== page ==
One of the difficulties with learning anything from how other countries deal with the issues raised by business failure is that the cultural backdrop to insolvency legislation is so different.
In France, legislation seems to have been shaped by the fear that when companies go under, the masses might just rise up and hang directors, bankers and all. When firms enter the process of 'redressement judiciaire', France's equivalent of Chapter 11, the bankruptcy court invites employees to appoint a representative. While companies are in the equivalent of receivership, redundancies may only be made with the judge's approval, after consultation with the employees' representative.
In Germany, where the concept of failure could be said to be an emerging one, insolvency legislation dates from 1877 and is largely unworkable, so banks and companies usually hammer out voluntary agreements.
Metallgesellschaft's collapse is forcing a rethink, and wholesale changes are in the pipeline, but Germany has arguably been able to do without effective legislation simply because the banks and the companies they lend to are so tightly integrated.
Britain's cultural disposition is different again. Currently, CVAs can only be implemented if all the creditors, secured and unsecured, play ball from day one. The 'administration' process instituted in the 1986 Insolvency Act introduced debt moratoriums giving them greater control over the outcome of the process at little extra cost to themselves.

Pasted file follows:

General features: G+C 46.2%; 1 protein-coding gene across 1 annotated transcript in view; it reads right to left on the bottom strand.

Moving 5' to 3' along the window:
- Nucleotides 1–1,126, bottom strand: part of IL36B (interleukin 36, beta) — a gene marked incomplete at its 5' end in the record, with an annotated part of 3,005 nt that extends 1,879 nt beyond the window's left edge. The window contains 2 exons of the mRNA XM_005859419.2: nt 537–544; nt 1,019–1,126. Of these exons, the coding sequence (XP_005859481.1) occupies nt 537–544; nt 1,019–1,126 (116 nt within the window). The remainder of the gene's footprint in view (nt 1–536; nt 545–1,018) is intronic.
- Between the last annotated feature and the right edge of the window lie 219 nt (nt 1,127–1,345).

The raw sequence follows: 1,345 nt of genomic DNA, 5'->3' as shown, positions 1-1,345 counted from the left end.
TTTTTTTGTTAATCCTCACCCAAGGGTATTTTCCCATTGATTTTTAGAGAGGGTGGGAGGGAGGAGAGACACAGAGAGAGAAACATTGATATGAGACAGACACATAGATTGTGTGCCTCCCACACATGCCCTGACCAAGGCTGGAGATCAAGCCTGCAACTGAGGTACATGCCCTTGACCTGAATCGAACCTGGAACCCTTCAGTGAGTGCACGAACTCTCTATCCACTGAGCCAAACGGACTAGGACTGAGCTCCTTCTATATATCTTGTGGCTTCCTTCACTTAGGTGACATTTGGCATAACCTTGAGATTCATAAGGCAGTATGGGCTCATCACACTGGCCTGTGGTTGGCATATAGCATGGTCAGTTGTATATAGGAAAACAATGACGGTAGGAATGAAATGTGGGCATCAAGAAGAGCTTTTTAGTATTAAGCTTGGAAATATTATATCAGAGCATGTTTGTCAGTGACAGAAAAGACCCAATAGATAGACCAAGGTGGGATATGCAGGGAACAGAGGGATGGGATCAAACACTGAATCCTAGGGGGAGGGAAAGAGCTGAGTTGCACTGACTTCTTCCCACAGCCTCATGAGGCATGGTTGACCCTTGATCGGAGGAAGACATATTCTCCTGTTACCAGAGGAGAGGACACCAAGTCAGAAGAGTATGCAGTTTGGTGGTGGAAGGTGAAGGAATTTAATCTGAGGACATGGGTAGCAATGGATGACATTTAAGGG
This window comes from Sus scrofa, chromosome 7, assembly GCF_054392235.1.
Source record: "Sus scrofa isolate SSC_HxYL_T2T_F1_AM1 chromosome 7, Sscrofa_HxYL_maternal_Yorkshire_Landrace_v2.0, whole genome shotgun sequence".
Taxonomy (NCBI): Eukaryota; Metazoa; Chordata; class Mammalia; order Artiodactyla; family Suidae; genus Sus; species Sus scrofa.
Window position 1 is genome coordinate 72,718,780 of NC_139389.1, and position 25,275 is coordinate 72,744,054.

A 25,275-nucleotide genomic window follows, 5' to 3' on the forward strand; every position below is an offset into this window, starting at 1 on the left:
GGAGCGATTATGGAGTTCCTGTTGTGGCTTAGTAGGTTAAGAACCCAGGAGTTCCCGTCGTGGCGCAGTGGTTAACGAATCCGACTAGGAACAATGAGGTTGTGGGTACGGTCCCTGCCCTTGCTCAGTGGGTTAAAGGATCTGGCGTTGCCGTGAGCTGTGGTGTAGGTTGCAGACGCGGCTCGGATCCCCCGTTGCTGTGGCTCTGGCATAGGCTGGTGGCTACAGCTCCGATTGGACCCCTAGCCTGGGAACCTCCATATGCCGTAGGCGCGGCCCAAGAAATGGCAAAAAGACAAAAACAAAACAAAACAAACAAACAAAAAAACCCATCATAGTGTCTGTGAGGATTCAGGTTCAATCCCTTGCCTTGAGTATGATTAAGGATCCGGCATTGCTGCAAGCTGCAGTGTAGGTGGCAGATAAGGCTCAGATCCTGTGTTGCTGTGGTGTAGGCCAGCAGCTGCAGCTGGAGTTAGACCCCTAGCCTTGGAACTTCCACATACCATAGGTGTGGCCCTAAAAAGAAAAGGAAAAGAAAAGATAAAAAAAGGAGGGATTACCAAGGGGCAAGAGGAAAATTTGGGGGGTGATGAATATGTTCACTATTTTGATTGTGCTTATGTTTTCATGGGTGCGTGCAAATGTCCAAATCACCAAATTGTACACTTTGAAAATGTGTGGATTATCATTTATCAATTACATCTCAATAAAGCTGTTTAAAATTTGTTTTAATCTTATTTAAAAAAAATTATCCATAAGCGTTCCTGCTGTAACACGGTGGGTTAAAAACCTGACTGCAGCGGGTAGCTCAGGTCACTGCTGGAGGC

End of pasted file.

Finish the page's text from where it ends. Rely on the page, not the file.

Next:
Speaking from Price Waterhouse's London Bridge edifice, the SPI's Colin Bird points out, 'Half a mile from here is the Clink Prison. It was a debtors' prison. It isn't very long ago when we threw them in jail. The culture in the UK has been "If you screw it up, you move over and those who suffered as a result put someone else in charge to sort it out". It's not a backward culture, and no more right or wrong than the American culture which says 'If you screw it up you deserve a second chance".' The second problem is corporate mythology. UK business executives may be quick to point to a few celebrated cases of US companies going through the Chapter 11 process and emerging stronger: 7-Eleven is one such phoenix.
A counter-myth emerging within the British banking industry is that the disillusionment with the procedure in the US is evidence that the debtor-in-possession concept is a non-starter. Barclays' Theobald comments, 'I think a lot of people from the media (in the UK) with an awareness of how long it takes to put work-outs together and of the costs involved will say it's about time we moved to the American system. But if you talk to the practitioners in America (about the costs) they say "double it" in terms of what goes on in the US.' Professor Stewart Gilson of the Harvard Business School, a leading US expert on Chapter 11, points out, 'Critics of Chapter 11 here like to point to a few highly controversial examples where the system has failed, like Eastern Airlines where the judge decided that it was in the public interest to have the company continue to fly.' Countering the view of British insolvency practitioners that Chapter 11 cushions incompetent managers from the consequences of their misdeeds, Gilson claims his research indicates that, on average, two-thirds of senior managers are replaced when companies go through the process and all suffer 'heavy reputation loss'. He concludes, 'More and more countries are trying to emulate the American system and in that sense it has proved itself in the market.'.